Nigeria’s quarantine agency denies foodstuff dealers’ extortion allegations

The Nigerian Agricultural Quarantine Service (NAQS) has denied an allegation by food sellers that its officers extort money from foodstuff dealers at certain quarantine posts in the country.

In a statement sent to PREMIUM TIMES on Wednesday, NAQS spokesperson, Chigozie Nwodo, said all the claims from the food dealers are false.

Daily Trust reported that members of the Food Stuff Dealers Association of Nigeria (FSDAN) had threatened to embark on a nationwide strike if the multiple quarantine posts allegedly erected by the officials of NAQS are not dismantled immediately.

In the petition issued on Sunday by FSDAN chairman, Christian Afiaonwu, the food sellers said they were concerned about multiple quarantine posts on roads in Benue State and brazen extortion of their members.

They said the quarantine posts in Kastina Ala and Orokam both in Benue State are illegal.

In response to the claims, the agency said the accusation of extortion against NAQS officers was made out of bad faith.

The statement said it is standard practice for NAQS to inspect agricultural commodities on transit within the country.

“As the single point of command for all agricultural quarantine activities in Nigerian, NAQS has a duty and responsibility to control and prevent the introduction, spread and establishment of diseases and pests of animals, plants and aquatic resources”.

He said NAQS is obligated by its enabling laws to police the Nigerian agricultural economy and “to safeguard it from all discernible threats that could undermine its integrity”.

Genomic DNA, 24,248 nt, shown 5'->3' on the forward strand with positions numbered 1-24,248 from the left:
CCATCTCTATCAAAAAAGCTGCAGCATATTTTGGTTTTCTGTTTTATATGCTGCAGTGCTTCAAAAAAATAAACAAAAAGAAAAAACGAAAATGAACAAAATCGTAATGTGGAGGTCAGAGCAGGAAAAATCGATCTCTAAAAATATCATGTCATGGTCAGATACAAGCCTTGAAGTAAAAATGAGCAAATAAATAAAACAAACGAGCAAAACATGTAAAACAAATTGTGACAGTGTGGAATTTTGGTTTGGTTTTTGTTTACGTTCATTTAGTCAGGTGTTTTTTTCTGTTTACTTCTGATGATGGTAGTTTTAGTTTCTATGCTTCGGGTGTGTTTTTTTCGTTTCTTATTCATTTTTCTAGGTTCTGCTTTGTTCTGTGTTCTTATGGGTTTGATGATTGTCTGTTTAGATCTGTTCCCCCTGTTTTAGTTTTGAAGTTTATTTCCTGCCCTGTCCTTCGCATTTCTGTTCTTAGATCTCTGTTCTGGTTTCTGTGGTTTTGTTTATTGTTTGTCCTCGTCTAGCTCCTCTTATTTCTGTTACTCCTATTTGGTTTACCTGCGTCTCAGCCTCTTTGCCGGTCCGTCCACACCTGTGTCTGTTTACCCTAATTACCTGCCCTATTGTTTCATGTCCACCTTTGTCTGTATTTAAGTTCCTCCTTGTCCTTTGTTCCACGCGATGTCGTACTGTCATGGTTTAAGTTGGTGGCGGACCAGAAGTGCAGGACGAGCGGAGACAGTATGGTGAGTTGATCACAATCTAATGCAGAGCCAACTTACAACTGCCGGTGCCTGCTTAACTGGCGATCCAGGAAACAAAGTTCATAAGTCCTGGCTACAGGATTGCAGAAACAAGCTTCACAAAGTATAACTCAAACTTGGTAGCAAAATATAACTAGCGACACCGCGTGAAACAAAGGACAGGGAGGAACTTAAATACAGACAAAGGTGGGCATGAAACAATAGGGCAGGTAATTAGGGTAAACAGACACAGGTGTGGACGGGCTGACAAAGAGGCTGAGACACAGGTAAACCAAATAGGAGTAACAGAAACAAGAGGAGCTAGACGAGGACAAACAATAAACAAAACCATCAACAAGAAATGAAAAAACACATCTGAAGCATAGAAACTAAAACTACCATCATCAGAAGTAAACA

Mr Nwodo said siting of a quarantine post is the exclusive prerogative of the federal government as provided for by the NAQS Establishment Act 2018 and the Animal Disease Control Act of 1988.

He said the positioning is done with the approval of the Federal Ministry of Agriculture and Rural Development (FMARD).

“The Control Posts are all fully captured in the Official Gazette of the Federal Republic of Nigeria. (No. 77, Vol 106).”

Mr Nwodo said NAQS established the Interstate control posts within the North Central zone of the country to mitigate risks of the spread of diseases and pests all over the country.


Vehicles carrying agricultural commodities from the far North pass through that axis to the South and vice versa, making it imperative for NAQS to establish Interstate Control Posts there, the spokesperson explained.

He said NAQS erected an Interstate Control Post at Katsina-ala because that location fell within high traffic animal trade routes.

He also mentioned that the post at Orokam was established because that is the gateway into the South-East.

Mr Nwodo said NAQS officers at the quarantine posts collect only user fees, the service charge payable for the inspection and certification of agricultural products.

“The user fees are legal. They are provided for in the NAQS (Establishment) Act.

The User Fees on agricultural commodities were agreed upon and approved by stakeholders involved in the Implementation Committee on Curtailment of Cattle Rustling in Nigeria and on Multiple Taxation by the Nigerian Police.

“NAQS operates under Category B of the Fiscal Responsibility Act of 2008 and remits 25 per cent of the User Fees to the consolidated revenue fund of the Federal Government,” he added.

Mr Nwodo said NAQS does not require additional payment when a truckload has a valid receipt and movement permit for a specific route on a particular trip.


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